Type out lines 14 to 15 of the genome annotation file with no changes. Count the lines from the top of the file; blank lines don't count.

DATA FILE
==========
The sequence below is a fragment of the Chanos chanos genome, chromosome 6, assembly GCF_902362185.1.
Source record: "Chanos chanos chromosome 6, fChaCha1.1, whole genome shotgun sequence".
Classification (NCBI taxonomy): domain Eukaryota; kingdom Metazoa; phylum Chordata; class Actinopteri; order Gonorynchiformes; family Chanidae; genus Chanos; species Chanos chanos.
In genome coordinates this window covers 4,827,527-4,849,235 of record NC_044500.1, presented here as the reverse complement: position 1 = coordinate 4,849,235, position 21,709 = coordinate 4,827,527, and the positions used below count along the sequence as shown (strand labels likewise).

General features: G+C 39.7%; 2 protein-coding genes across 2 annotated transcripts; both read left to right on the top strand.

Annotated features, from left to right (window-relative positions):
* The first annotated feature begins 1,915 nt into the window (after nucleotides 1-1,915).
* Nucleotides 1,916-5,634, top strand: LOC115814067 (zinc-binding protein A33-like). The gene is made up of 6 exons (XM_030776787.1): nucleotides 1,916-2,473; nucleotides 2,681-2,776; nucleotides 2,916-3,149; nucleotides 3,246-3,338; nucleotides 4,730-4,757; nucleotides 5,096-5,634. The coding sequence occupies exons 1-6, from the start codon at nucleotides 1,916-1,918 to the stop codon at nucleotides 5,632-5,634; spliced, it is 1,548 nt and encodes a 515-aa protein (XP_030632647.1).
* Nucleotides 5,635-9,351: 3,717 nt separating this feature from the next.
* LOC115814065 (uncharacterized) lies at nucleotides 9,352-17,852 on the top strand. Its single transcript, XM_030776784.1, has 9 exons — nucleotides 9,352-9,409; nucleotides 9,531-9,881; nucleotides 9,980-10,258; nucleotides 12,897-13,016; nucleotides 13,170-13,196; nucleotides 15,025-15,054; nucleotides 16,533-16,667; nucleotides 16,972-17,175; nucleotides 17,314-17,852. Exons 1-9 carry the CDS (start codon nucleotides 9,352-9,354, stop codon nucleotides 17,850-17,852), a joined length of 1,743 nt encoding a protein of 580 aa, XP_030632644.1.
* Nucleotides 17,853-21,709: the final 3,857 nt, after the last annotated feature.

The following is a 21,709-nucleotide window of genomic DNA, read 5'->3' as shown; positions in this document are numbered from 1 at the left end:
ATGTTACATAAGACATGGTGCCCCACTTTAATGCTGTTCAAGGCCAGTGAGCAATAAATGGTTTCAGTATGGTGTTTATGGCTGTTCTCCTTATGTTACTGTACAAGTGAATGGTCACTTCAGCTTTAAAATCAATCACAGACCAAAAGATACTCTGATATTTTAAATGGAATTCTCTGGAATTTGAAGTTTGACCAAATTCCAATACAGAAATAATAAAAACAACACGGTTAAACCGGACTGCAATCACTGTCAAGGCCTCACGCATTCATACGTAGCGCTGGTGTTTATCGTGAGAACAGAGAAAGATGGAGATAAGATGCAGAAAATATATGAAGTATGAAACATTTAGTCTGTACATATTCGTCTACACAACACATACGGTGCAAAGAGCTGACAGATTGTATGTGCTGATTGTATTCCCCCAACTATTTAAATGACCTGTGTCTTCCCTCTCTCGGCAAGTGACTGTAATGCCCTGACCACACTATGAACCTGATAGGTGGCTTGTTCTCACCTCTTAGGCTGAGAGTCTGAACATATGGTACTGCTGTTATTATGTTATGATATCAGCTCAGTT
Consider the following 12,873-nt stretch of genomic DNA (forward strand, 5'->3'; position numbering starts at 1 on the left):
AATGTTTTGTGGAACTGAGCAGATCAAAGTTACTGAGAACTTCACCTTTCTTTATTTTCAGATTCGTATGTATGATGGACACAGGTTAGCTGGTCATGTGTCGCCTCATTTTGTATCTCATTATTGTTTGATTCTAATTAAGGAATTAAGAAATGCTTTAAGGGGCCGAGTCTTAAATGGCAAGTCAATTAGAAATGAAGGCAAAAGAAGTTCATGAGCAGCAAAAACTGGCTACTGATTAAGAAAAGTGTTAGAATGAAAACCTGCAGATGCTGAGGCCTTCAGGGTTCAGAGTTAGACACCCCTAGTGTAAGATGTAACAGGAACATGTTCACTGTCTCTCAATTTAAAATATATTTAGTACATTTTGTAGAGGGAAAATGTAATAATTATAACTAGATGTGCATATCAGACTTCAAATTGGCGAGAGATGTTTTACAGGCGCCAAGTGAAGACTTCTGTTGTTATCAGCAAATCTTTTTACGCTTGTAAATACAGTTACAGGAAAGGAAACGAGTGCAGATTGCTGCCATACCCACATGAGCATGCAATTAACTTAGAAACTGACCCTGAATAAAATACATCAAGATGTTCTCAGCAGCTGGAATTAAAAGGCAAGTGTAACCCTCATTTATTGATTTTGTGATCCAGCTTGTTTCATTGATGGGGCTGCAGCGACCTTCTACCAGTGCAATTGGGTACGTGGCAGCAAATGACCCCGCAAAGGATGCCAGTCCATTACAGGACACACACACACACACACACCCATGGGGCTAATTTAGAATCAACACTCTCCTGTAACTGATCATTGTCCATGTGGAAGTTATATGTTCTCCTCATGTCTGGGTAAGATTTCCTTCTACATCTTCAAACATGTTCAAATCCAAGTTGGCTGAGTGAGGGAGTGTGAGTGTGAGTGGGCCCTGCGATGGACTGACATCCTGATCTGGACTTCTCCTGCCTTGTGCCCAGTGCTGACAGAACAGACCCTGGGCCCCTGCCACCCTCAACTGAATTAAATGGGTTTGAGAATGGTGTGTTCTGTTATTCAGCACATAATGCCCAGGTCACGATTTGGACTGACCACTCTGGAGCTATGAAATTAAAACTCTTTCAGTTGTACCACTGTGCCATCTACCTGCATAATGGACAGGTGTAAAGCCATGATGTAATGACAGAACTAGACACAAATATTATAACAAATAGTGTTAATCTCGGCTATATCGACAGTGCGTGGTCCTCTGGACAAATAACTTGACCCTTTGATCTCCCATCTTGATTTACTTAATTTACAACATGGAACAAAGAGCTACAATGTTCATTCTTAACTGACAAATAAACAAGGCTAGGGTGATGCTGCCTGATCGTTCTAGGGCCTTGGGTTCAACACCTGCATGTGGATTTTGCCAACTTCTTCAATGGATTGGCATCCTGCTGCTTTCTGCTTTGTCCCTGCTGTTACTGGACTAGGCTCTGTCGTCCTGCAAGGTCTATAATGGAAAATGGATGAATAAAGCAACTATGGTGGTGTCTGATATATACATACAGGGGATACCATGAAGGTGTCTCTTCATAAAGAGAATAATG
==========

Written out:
Consider the following 12,873-nt stretch of genomic DNA (forward strand, 5'->3'; position numbering starts at 1 on the left):
AATGTTTTGTGGAACTGAGCAGATCAAAGTTACTGAGAACTTCACCTTTCTTTATTTTCAGATTCGTATGTATGATGGACACAGGTTAGCTGGTCATGTGTCGCCTCATTTTGTATCTCATTATTGTTTGATTCTAATTAAGGAATTAAGAAATGCTTTAAGGGGCCGAGTCTTAAATGGCAAGTCAATTAGAAATGAAGGCAAAAGAAGTTCATGAGCAGCAAAAACTGGCTACTGATTAAGAAAAGTGTTAGAATGAAAACCTGCAGATGCTGAGGCCTTCAGGGTTCAGAGTTAGACACCCCTAGTGTAAGATGTAACAGGAACATGTTCACTGTCTCTCAATTTAAAATATATTTAGTACATTTTGTAGAGGGAAAATGTAATAATTATAACTAGATGTGCATATCAGACTTCAAATTGGCGAGAGATGTTTTACAGGCGCCAAGTGAAGACTTCTGTTGTTATCAGCAAATCTTTTTACGCTTGTAAATACAGTTACAGGAAAGGAAACGAGTGCAGATTGCTGCCATACCCACATGAGCATGCAATTAACTTAGAAACTGACCCTGAATAAAATACATCAAGATGTTCTCAGCAGCTGGAATTAAAAGGCAAGTGTAACCCTCATTTATTGATTTTGTGATCCAGCTTGTTTCATTGATGGGGCTGCAGCGACCTTCTACCAGTGCAATTGGGTACGTGGCAGCAAATGACCCCGCAAAGGATGCCAGTCCATTACAGGACACACACACACACACACACCCATGGGGCTAATTTAGAATCAACACTCTCCTGTAACTGATCATTGTCCATGTGGAAGTTATATGTTCTCCTCATGTCTGGGTAAGATTTCCTTCTACATCTTCAAACATGTTCAAATCCAAGTTGGCTGAGTGAGGGAGTGTGAGTGTGAGTGGGCCCTGCGATGGACTGACATCCTGATCTGGACTTCTCCTGCCTTGTGCCCAGTGCTGACAGAACAGACCCTGGGCCCCTGCCACCCTCAACTGAATTAAATGGGTTTGAGAATGGTGTGTTCTGTTATTCAGCACATAATGCCCAGGTCACGATTTGGACTGACCACTCTGGAGCTATGAAATTAAAACTCTTTCAGTTGTACCACTGTGCCATCTACCTGCATAATGGACAGGTGTAAAGCCATGATGTAATGACAGAACTAGACACAAATATTATAACAAATAGTGTTAATCTCGGCTATATCGACAGTGCGTGGTCCTCTGGACAAATAACTTGACCCTTTGATCTCCCATCTTGATTTACTTAATTTACAACATGGAACAAAGAGCTACAATGTTCATTCTTAACTGACAAATAAACAAGGCTAGGGTGATGCTGCCTGATCGTTCTAGGGCCTTGGGTTCAACACCTGCATGTGGATTTTGCCAACTTCTTCAATGGATTGGCATCCTGCTGCTTTCTGCTTTGTCCCTGCTGTTACTGGACTAGGCTCTGTCGTCCTGCAAGGTCTATAATGGAAAATGGATGAATAAAGCAACTATGGTGGTGTCTGATATATACATACAGGGGATACCATGAAGGTGTCTCTTCATAAAGAGAATAATG